Judge says there was ‘a very significant breach of trust’
Former bank employee Erick Michael Adam was sentenced last week to two and a half years imprisonment for theft of US$29,987.33 and false accounting. Justice Charles Quin also ordered Adam to reimburse Royal Bank of Canada, which has already refunded the money to the holder of the account from which them money was taken.
Adam, now 28, was found guilty after trial by jury (Caymanian Compass, 26 April). Sentencing was postponed so that a social inquiry report could be prepared.
He had always expressed a willingness to pay the money back, but told the court that was because he had made “the biggest mistake ever” by not making a copy of the drivers licence presented to him as identification by the woman who, he said, requested that a term deposit be broken and she be given the cash.
The Crown’s case was that no such woman existed and Adam forged the signature on a letter of instruction to break the deposit and release the funds. None of the bank staff recalled seeing any customer in relation to this transaction, although procedures called for customers to collect cash themselves. Adam said he stood in line for the customer, collected the money and took it to her in his office.
Further, Adam maintained that the drivers licence he saw had the woman’s maiden name, which was the name signed on the instruction letter. However, when the woman was contacted by investigators, she said she had not used her maiden name in over 20 years and had never been to Cayman. Her maiden name was on bank records because the term deposit had been made by her father in the 1980s.
Adam worked as a personal financial services representative and the account was part of his portfolio.
In the sentencing hearing, Crown Counsel Elisabeth Lees pointed out that Adam was in a position of trust. She and Defence Attorney John Furniss agreed on the tariffs for employee theft, based on UK cases: for offences involving less than 17,500 pounds, the sentence would be up to 21 months. Over that amount and up to 100,000 pounds, the sentence would be two to three years. The amount stolen in this case fell in that second range.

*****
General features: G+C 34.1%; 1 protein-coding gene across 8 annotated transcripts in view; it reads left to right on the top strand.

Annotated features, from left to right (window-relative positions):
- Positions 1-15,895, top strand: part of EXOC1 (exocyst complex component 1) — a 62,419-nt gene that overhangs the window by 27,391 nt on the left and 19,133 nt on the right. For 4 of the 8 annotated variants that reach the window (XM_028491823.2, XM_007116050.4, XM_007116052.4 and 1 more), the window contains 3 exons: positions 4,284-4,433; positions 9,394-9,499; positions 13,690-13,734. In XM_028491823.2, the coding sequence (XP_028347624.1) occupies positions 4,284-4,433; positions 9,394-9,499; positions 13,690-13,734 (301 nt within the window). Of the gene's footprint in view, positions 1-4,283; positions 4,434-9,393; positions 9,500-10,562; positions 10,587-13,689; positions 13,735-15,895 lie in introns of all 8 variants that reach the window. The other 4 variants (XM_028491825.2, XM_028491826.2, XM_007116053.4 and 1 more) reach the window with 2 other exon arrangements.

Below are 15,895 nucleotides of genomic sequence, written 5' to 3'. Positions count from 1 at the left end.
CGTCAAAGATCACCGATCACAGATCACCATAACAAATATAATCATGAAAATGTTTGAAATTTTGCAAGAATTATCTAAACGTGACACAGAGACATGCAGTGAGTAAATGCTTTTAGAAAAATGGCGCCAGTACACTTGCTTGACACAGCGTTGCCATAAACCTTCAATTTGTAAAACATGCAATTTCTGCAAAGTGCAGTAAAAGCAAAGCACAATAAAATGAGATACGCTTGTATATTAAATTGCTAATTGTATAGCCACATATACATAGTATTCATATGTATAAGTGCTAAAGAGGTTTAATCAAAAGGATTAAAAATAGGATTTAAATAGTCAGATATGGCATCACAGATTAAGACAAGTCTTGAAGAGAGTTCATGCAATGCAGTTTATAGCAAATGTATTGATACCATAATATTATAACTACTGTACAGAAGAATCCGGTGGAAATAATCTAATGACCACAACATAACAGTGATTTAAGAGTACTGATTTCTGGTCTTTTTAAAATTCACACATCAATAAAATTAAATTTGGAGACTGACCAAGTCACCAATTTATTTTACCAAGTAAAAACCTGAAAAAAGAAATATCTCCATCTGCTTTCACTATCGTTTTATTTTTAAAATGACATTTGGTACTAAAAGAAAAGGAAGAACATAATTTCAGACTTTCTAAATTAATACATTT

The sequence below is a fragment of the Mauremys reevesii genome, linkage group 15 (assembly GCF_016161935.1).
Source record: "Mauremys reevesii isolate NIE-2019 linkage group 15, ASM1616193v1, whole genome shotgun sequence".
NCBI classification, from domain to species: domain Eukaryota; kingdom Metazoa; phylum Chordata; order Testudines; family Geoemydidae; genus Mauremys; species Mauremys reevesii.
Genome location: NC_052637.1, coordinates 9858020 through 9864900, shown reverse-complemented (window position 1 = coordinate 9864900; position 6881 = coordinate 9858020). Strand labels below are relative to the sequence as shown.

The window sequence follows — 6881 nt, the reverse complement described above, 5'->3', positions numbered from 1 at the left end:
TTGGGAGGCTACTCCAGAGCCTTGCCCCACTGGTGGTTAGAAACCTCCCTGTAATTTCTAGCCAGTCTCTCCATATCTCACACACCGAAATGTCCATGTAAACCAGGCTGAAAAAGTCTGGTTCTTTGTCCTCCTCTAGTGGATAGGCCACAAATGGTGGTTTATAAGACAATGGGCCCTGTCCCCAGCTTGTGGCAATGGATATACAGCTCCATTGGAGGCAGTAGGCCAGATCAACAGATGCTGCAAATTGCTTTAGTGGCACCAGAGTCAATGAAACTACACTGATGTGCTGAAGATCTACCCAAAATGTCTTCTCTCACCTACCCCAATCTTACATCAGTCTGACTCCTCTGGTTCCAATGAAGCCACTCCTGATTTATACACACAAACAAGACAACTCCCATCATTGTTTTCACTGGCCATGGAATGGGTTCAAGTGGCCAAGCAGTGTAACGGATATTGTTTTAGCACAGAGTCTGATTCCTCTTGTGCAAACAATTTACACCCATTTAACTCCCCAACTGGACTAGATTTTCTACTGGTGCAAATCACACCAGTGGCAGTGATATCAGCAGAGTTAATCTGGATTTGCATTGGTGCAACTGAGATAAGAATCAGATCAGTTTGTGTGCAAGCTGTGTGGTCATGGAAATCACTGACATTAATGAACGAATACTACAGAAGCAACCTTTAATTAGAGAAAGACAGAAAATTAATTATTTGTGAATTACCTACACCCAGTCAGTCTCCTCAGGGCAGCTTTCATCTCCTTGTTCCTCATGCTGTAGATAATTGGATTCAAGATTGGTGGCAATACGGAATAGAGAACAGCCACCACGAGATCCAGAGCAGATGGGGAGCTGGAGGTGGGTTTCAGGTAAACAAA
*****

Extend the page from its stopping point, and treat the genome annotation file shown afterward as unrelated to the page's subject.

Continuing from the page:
Justice Quin said there were few mitigating factors because Adam refused to accept his guilt. Aggravating factors included the negative impact on his fellow employees and the bank itself.
“The Crown has submitted that, apart from the financial loss, the defendant’s actions have created significant tangible and intangible expenses, due to staff investigations, client follow-up, court proceedings and reputational damage. The Crown submits that the issue of reputational damage is difficult to quantify but it is critical to the bank’s overall brand and reputation,” the judge said.
In his view, the three years Adam had worked at the bank was long enough for him to have recognised the level of responsibility, integrity and correctness demanded of him and all bank employees. His employers and colleagues have been seriously tainted by the questions his criminal conduct must raise, the judge said, noting that the bank is entrusted with the hard-earned money of its individual clients.
“It has been said repeatedly that the banking industry is the cornerstone of the Cayman economy, and such acts as this one have a very damaging effect on the reputation of the bank concerned and the reputation of the Cayman Islands generally,” he pointed out.
In passing sentence, he started at three years, but considered the fact that Adam had no previous convictions for dishonesty and therefore imposed two and a half years. For false accounting, he imposed a term of 12 months, but made it run concurrently.